Small History of Vertical Caving
Vertical (or pit) caving was pioneered by British geologist John Beaumont (and yes he is french) who gave an account of his descent into Lamb Leer Cavern in 1681. Then another french (the french are always inventing new extreme was to die) caver Edouard-Alfred Martel was the first descent and exploration of the Gouffre de Padira, as early as 1889 and the first successful descent of a 110 m (360 ft) very wet vertical shaft in 1895. He developed his own techniques using ropes and metallic ladders (that would suck). In the 1930s, as caving became increasingly popular in France, several clubs in the Alps made vertical cave exploration into a recognized outdoor sport.
During World War II, a team composed by Pierre Chevalier, Fernand Petzl, Charles Petit-Didier (sound familiar) explored the Dent de Crolles cave system, France, which became the deepest known cave in the world (658 m (2,159 ft)) at that time. The lack of available technical equipment during the war forced Chevalier and his team to innovate and develop their own ( I love Petzl gear!!).
In the late 1950s, American caver Bill Cuddington, A.K.A. “Vertical Bill”, developed the single rope technique (SRT) in the US. In 1958, two Swiss alpinists, creating the first rope ascender known as the Jumar. In 1968, Bruno Dressler asked Petzl, who worked as a metals machinist, to build a rope-ascending tool, today known as the Petzl Croll ( I love mine), that he had developed by adapting the Jumar to the specificity of vertical caving. Pursuing these developments, in the 1970s Petzl started a small caving equipment manufacturing company, which is today a world leader in equipment for both caving, mountaineering and at-height safety in civil engineering.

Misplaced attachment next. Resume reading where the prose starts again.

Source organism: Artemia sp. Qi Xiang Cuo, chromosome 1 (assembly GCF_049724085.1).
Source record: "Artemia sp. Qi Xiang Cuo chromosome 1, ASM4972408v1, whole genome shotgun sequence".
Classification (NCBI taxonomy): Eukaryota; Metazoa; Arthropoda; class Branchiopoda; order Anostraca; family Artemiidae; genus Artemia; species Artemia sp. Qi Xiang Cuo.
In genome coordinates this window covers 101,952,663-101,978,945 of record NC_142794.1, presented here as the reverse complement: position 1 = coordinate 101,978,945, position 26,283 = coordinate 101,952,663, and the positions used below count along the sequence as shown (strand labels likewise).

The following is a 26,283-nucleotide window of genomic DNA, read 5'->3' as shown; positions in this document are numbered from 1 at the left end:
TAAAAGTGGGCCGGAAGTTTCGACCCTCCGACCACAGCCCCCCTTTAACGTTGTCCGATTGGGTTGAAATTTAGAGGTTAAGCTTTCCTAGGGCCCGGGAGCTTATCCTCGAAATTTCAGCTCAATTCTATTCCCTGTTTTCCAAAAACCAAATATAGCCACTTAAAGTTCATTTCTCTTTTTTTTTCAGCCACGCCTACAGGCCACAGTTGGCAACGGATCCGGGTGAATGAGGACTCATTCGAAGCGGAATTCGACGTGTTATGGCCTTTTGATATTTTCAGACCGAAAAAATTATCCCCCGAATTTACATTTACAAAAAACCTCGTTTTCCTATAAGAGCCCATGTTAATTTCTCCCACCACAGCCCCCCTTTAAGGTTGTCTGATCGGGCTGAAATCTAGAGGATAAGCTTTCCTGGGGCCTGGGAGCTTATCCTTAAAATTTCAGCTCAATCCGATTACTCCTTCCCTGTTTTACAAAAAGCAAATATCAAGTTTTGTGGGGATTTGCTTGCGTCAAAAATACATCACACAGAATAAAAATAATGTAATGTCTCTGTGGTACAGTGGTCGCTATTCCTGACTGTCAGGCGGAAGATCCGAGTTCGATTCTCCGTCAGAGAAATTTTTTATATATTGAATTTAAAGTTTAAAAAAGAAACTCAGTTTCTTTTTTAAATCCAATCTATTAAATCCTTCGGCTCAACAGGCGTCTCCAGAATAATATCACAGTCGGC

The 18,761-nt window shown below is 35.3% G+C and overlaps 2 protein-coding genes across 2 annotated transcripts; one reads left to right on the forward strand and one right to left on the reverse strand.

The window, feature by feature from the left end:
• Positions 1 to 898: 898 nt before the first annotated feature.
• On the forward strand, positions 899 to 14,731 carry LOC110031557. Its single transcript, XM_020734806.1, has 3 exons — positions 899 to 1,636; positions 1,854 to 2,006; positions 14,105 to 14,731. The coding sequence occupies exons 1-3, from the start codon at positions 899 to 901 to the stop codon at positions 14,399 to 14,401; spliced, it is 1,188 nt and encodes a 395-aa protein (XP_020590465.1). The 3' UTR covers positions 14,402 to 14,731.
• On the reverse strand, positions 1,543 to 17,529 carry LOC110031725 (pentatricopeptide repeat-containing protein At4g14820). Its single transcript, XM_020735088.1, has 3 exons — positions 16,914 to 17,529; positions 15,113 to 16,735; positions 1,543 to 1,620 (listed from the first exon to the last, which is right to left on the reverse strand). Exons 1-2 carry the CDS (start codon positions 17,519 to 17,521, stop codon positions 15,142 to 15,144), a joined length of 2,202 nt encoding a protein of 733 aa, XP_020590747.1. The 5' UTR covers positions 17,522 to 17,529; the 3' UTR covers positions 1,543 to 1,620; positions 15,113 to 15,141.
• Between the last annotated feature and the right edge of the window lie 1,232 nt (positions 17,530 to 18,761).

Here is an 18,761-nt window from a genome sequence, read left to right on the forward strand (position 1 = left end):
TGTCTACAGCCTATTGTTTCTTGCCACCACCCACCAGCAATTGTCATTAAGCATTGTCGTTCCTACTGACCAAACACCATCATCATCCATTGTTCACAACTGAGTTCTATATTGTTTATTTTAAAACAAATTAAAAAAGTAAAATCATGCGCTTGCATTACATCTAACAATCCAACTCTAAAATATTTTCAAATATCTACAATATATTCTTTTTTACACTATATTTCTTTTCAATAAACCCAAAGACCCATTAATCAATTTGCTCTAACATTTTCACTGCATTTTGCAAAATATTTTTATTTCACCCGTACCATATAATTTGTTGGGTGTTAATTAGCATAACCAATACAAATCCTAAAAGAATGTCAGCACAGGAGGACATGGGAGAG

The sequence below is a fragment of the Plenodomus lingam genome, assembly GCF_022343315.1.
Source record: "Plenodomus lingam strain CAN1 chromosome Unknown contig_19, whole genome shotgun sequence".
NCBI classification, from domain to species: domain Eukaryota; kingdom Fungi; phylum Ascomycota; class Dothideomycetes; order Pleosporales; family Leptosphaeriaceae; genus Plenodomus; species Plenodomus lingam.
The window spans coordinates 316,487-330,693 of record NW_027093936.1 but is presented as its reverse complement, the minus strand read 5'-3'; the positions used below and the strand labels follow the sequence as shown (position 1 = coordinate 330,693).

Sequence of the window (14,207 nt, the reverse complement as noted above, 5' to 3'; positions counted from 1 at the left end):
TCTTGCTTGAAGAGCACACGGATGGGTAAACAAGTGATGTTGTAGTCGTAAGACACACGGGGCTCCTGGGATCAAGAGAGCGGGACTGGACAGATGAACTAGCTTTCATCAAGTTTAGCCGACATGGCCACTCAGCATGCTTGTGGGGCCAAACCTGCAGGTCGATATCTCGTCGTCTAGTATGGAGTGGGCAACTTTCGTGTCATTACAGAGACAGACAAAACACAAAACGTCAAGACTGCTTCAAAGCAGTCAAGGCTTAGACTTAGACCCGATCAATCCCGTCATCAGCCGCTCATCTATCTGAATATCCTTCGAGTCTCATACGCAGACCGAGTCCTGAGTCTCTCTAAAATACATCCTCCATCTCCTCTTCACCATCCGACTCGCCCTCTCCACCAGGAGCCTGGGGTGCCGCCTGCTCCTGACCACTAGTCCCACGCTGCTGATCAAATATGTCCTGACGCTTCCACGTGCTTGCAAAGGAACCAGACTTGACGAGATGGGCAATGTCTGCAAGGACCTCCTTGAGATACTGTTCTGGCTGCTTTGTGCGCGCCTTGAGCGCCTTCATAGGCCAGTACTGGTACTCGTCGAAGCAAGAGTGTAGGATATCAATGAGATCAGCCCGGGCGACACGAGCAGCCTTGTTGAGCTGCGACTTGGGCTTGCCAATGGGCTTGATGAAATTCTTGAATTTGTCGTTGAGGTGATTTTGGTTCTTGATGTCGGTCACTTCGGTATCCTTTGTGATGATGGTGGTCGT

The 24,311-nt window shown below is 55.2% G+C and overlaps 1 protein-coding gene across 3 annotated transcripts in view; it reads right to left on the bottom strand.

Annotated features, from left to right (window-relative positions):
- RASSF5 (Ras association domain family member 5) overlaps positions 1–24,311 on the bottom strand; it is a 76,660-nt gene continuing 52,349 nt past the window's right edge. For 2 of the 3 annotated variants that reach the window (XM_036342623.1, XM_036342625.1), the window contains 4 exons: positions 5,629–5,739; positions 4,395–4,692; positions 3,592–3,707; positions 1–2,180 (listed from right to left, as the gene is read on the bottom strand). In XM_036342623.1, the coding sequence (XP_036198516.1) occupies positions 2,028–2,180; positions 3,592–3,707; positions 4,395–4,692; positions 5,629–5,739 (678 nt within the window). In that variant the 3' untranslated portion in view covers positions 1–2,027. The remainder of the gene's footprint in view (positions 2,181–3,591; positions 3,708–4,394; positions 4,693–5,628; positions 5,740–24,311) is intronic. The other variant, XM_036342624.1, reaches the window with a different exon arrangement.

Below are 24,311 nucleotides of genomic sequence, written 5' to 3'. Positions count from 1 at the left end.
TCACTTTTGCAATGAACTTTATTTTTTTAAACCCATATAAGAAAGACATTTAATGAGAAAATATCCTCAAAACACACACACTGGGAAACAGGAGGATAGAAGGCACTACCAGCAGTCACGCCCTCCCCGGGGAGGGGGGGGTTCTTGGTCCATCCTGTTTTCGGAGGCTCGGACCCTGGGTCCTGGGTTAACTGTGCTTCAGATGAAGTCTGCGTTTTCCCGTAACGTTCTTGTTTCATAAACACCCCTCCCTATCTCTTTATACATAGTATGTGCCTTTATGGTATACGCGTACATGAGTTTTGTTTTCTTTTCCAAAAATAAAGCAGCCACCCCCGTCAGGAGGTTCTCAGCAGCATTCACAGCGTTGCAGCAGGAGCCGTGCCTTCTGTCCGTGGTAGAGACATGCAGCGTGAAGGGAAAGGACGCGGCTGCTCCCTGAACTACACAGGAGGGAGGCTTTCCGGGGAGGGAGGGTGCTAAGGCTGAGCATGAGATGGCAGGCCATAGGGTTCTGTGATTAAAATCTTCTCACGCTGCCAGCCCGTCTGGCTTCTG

Today, the deepest cave in the world is Krubera Cave in the country of Georgia. The difference in the altitude of the cave’s entrance and its deepest explored point is 2,197 ± 20 meters (7,208 ± 66 ft). It became the deepest-known cave in the world in 2001.
Caving is starting to explode with popularity and safety equipment. Now is the time to learn more of whats under our very own feet. There are plenty of caves to discover and explore. Tis the season to CAVE ON!!!